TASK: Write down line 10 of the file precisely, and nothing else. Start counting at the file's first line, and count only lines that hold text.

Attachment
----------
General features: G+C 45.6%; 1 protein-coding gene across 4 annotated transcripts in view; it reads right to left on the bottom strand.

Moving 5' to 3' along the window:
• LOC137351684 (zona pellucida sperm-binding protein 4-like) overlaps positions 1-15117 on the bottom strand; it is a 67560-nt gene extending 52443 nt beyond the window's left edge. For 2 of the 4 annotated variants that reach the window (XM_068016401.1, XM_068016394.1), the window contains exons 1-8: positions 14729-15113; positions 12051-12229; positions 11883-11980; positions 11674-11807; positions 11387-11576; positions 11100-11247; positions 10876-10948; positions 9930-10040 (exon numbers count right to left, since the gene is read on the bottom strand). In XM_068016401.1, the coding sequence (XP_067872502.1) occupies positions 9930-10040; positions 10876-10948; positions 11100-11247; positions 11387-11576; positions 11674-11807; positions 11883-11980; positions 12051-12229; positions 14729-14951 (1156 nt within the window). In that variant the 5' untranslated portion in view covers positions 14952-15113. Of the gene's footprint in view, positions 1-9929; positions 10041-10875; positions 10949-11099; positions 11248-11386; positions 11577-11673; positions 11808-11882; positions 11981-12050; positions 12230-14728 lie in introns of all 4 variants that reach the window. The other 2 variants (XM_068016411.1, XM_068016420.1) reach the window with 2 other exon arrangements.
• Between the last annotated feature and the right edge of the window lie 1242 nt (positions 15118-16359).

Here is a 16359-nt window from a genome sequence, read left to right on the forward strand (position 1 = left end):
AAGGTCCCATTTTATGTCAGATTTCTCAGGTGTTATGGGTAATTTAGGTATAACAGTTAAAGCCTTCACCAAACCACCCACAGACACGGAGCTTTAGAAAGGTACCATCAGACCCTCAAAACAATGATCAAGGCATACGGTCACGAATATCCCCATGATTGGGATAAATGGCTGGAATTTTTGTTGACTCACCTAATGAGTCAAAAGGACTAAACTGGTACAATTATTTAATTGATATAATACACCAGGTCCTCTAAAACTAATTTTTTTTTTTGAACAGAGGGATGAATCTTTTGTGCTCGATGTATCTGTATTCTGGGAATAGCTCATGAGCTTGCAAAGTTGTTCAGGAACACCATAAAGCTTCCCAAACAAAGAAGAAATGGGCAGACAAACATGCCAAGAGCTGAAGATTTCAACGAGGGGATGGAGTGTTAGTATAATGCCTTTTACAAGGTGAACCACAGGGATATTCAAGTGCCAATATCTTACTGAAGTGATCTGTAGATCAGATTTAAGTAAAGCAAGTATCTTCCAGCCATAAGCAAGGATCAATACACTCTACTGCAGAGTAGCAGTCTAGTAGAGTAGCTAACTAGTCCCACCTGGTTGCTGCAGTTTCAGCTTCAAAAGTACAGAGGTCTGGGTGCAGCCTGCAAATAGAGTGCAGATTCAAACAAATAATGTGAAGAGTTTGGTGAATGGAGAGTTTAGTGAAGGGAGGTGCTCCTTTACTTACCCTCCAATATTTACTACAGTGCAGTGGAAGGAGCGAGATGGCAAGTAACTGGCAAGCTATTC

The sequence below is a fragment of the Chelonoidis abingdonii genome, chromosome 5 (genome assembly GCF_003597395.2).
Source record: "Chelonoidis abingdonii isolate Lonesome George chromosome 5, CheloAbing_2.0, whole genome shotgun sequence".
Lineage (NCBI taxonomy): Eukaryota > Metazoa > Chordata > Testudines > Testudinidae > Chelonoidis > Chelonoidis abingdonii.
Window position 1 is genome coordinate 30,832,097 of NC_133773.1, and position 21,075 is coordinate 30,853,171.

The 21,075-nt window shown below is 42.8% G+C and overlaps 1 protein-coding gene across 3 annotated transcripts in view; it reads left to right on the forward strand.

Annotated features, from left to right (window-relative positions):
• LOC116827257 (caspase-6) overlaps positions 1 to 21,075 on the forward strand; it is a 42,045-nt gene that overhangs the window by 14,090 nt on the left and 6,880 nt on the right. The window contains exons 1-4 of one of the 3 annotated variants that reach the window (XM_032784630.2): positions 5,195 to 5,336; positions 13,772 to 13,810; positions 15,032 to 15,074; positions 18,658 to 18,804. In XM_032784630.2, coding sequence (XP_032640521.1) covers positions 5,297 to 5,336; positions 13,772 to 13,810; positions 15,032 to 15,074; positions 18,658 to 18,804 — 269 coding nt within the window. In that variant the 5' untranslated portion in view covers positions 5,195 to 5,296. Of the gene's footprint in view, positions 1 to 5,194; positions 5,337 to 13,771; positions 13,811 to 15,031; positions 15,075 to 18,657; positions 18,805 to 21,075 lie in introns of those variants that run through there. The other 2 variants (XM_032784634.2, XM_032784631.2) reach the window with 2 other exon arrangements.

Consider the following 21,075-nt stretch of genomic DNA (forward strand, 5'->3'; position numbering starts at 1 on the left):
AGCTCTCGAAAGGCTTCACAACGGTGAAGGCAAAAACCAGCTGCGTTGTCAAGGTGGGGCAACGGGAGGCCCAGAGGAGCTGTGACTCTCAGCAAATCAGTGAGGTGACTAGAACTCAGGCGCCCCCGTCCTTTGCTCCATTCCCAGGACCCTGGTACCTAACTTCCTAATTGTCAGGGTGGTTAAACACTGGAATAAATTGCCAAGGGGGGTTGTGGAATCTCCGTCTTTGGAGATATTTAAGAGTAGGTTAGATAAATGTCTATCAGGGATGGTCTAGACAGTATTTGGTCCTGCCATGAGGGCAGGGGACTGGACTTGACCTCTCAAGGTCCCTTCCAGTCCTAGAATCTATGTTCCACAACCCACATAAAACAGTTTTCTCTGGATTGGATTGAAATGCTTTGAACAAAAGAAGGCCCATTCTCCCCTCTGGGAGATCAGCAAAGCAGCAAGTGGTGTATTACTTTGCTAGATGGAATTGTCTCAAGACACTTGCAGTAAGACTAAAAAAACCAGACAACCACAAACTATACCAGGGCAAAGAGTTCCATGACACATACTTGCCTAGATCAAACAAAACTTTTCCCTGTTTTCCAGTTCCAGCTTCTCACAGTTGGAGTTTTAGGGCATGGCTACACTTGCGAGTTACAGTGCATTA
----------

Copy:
Window position 1 is genome coordinate 30,832,097 of NC_133773.1, and position 21,075 is coordinate 30,853,171.